Battersea Power Station adopts automated sprinkler testing.

“Over 250 Zonecheck Addressable and Residential units are installed across West Circus Village and the iconic power station.”

October 14th 2022 marked a historic day for the almost century old iconic London power station, the £9bn redevelopment of the decommissioned Battersea Power Station is now open to the public as a mixed use living and leisure complex covering 42 acres.

Built in the 1930s and first opened in 1941, the original power station was designed by architect Giles Gilbert Scott and is one of the world’s largest brick buildings. The Grade II* listed former coal-fired power station has been transformed into an entirely new district featuring a blend of residential and leisure, with health clubs, a visitor attraction, spa and wellness offerings, retail, bars, restaurants, entertainment venues, parks and historic spaces.

The redevelopment envisioned by Wilkinson Eyre creates a space that “embraces the heritage of the site and protects our future”. Sustainability has been embedded into the design from the start of the project and continues through the rest of the construction and the operation of the Power Station.

Zonecheck features across the development in both residential and commercial areas helping to save round 300,000 liters of drinking water and up to 600 man hours every year.

The whole redevelopment is planned across 8 phases, so far phases 1 and 2 which include the West Circus Village and the Power Station introduce a total of 1119 new homes, 386 of which are affordable housing (a 40% reduction from the original plans) and Apple’s new London Campus. The four 101m-tall chimneys of the power station have been dismantled and reconstructed with new 360 viewing deck.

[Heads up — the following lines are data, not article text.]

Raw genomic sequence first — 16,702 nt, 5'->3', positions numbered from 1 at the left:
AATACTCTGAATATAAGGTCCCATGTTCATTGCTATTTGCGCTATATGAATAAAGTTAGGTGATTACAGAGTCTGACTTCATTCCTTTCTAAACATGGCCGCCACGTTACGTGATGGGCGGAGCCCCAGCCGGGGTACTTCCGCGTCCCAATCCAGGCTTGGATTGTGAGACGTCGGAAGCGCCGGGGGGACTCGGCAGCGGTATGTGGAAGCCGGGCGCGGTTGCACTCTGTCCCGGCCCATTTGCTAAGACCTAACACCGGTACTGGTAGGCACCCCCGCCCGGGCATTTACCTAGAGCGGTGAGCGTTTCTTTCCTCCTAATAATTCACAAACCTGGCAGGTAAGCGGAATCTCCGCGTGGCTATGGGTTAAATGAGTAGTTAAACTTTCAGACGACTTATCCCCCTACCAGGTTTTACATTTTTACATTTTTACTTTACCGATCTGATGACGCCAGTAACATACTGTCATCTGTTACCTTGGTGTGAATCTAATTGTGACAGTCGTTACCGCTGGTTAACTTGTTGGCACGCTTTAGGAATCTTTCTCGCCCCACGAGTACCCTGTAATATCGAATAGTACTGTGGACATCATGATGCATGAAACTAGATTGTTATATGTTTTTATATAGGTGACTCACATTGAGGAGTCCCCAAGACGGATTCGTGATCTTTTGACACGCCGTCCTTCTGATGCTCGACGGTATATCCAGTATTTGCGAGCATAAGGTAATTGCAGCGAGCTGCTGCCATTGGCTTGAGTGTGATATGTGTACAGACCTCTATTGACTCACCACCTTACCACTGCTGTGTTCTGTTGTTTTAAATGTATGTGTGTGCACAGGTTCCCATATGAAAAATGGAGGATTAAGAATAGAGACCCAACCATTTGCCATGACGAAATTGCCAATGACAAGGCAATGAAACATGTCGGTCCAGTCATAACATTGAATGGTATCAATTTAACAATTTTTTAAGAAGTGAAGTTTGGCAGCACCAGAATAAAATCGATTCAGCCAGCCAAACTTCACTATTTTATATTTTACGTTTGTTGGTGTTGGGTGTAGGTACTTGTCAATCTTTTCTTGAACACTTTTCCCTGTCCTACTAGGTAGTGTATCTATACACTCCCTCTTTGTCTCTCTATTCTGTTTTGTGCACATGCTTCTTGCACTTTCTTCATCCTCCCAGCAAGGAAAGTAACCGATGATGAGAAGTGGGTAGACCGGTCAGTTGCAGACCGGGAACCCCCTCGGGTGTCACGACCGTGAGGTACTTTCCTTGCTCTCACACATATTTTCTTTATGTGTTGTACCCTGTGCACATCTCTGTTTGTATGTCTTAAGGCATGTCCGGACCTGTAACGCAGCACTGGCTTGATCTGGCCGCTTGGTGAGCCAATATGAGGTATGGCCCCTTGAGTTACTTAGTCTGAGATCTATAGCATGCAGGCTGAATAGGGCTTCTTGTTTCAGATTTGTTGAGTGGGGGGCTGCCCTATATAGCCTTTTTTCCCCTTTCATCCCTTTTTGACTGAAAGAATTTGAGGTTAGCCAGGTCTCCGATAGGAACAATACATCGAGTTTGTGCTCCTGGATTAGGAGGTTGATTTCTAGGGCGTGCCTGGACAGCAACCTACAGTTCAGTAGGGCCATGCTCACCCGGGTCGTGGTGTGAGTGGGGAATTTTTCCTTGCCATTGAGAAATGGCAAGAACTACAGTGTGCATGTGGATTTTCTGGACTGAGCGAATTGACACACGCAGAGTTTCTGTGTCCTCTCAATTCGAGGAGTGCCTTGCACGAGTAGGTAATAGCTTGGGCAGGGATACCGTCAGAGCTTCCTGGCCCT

Since January 2020, Battersea Power Station has sourced all electricity from renewable energy sources, phase 2 and 3a have been Net Zero Carbon on all construction operations. If built today, the reused primary structural elements of the Power Station itself, including the concrete substructure, piles and superstructure of steel frame and concrete slabs would equate to a carbon footprint of around 36,000 tonnes of carbon dioxide equivalent. The Power Station is in the process of setting carbon baselines as the rest of the development comes to life, and to subsequently set targets to reduce carbon emissions.

With sustainability at our core we are delighted that our products are helping to achieve the Power Stations environmental goals and also play their part in protecting the future of this iconic building. Find out more about how Zonecheck Addressable can automate sprinkler system testing here.